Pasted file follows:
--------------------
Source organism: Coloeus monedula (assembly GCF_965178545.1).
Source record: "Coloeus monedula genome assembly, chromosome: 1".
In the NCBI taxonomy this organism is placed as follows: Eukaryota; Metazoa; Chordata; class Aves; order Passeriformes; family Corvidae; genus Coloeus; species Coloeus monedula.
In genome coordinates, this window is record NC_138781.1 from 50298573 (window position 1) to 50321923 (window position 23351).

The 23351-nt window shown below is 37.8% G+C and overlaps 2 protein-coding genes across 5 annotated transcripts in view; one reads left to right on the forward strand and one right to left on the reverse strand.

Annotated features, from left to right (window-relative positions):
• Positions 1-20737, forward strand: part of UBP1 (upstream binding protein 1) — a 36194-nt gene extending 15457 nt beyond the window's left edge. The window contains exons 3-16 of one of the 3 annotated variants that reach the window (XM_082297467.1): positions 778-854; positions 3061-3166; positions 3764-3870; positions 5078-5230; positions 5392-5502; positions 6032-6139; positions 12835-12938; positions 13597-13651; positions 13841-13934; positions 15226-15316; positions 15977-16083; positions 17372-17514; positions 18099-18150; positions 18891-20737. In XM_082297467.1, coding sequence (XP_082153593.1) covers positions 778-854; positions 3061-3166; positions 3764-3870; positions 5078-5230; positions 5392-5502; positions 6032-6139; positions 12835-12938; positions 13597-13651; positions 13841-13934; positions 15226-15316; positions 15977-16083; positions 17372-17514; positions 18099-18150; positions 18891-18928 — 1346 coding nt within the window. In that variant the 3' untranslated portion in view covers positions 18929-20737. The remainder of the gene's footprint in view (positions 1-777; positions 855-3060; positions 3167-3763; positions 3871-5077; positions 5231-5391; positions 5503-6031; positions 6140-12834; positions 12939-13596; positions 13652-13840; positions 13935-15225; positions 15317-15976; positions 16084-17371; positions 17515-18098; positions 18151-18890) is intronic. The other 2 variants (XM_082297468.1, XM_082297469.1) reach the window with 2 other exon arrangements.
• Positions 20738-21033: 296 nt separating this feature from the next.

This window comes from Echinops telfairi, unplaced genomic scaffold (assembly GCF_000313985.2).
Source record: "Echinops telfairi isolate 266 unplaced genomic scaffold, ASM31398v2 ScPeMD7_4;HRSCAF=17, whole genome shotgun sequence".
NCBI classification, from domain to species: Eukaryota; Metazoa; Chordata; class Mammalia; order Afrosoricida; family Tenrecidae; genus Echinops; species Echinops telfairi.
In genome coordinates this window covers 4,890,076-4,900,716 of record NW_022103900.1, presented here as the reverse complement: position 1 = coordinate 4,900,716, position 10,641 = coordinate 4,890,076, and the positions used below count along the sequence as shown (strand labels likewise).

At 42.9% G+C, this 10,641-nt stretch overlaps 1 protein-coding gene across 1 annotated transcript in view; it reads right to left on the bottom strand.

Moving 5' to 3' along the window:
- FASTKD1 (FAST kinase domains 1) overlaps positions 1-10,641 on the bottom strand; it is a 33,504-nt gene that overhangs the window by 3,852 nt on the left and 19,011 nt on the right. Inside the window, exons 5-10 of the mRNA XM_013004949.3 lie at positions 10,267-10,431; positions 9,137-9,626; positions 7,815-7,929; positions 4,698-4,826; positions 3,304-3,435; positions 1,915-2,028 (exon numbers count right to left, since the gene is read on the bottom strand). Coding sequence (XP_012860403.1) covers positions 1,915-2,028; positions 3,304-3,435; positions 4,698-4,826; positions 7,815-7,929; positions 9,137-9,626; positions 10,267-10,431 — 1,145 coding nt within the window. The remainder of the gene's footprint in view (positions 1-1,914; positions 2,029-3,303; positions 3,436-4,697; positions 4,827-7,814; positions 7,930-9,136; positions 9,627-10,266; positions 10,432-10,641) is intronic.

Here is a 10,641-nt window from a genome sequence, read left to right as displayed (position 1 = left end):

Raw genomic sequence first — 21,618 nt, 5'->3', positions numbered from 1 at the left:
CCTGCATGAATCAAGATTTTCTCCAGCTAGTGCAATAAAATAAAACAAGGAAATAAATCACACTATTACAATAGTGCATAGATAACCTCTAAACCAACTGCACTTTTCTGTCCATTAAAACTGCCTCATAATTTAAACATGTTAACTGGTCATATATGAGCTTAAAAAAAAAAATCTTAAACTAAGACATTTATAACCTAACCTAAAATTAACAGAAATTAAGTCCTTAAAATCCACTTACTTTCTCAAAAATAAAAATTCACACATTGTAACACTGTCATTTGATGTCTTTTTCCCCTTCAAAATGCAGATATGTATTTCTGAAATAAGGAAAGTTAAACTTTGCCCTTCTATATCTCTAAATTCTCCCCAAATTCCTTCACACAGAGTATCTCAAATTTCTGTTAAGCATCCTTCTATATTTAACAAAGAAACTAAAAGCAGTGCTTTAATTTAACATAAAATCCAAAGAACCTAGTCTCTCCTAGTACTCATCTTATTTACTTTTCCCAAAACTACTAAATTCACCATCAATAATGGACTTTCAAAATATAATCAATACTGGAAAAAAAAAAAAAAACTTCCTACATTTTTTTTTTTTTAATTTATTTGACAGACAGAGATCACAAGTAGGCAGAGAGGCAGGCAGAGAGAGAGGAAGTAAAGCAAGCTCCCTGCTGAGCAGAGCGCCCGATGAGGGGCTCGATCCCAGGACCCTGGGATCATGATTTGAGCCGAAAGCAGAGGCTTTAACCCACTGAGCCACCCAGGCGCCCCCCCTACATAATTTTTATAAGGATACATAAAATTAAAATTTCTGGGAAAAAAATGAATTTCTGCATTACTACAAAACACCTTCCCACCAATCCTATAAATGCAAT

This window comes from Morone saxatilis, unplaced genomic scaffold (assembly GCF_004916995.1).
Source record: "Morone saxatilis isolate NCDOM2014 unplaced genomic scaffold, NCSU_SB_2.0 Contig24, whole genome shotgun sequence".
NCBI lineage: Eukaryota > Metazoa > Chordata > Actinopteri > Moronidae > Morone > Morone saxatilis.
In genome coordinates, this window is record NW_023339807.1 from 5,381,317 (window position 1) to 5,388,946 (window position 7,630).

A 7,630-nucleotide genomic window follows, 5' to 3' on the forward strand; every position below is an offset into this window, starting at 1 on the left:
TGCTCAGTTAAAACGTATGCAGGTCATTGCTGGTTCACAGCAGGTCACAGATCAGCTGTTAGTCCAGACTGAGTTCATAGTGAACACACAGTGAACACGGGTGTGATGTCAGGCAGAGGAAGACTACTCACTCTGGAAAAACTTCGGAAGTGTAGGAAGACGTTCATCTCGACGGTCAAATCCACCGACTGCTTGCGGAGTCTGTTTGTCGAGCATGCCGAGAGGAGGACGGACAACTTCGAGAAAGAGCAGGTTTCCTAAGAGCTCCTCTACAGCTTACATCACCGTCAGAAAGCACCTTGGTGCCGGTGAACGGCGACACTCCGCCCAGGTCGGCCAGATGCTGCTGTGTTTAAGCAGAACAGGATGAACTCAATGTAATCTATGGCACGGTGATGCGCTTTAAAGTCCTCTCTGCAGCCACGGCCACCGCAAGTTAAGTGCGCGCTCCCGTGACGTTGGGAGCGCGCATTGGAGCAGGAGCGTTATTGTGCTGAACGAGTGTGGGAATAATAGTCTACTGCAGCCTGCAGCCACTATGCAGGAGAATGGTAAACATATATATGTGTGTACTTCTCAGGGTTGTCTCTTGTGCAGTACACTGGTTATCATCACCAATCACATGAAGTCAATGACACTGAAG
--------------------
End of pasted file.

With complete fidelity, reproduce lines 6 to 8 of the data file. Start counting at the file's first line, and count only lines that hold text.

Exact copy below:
Annotated features, from left to right (window-relative positions):
• Positions 1-20737, forward strand: part of UBP1 (upstream binding protein 1) — a 36194-nt gene extending 15457 nt beyond the window's left edge. The window contains exons 3-16 of one of the 3 annotated variants that reach the window (XM_082297467.1): positions 778-854; positions 3061-3166; positions 3764-3870; positions 5078-5230; positions 5392-5502; positions 6032-6139; positions 12835-12938; positions 13597-13651; positions 13841-13934; positions 15226-15316; positions 15977-16083; positions 17372-17514; positions 18099-18150; positions 18891-20737. In XM_082297467.1, coding sequence (XP_082153593.1) covers positions 778-854; positions 3061-3166; positions 3764-3870; positions 5078-5230; positions 5392-5502; positions 6032-6139; positions 12835-12938; positions 13597-13651; positions 13841-13934; positions 15226-15316; positions 15977-16083; positions 17372-17514; positions 18099-18150; positions 18891-18928 — 1346 coding nt within the window. In that variant the 3' untranslated portion in view covers positions 18929-20737. The remainder of the gene's footprint in view (positions 1-777; positions 855-3060; positions 3167-3763; positions 3871-5077; positions 5231-5391; positions 5503-6031; positions 6140-12834; positions 12939-13596; positions 13652-13840; positions 13935-15225; positions 15317-15976; positions 16084-17371; positions 17515-18098; positions 18151-18890) is intronic. The other 2 variants (XM_082297468.1, XM_082297469.1) reach the window with 2 other exon arrangements.
• Positions 20738-21033: 296 nt separating this feature from the next.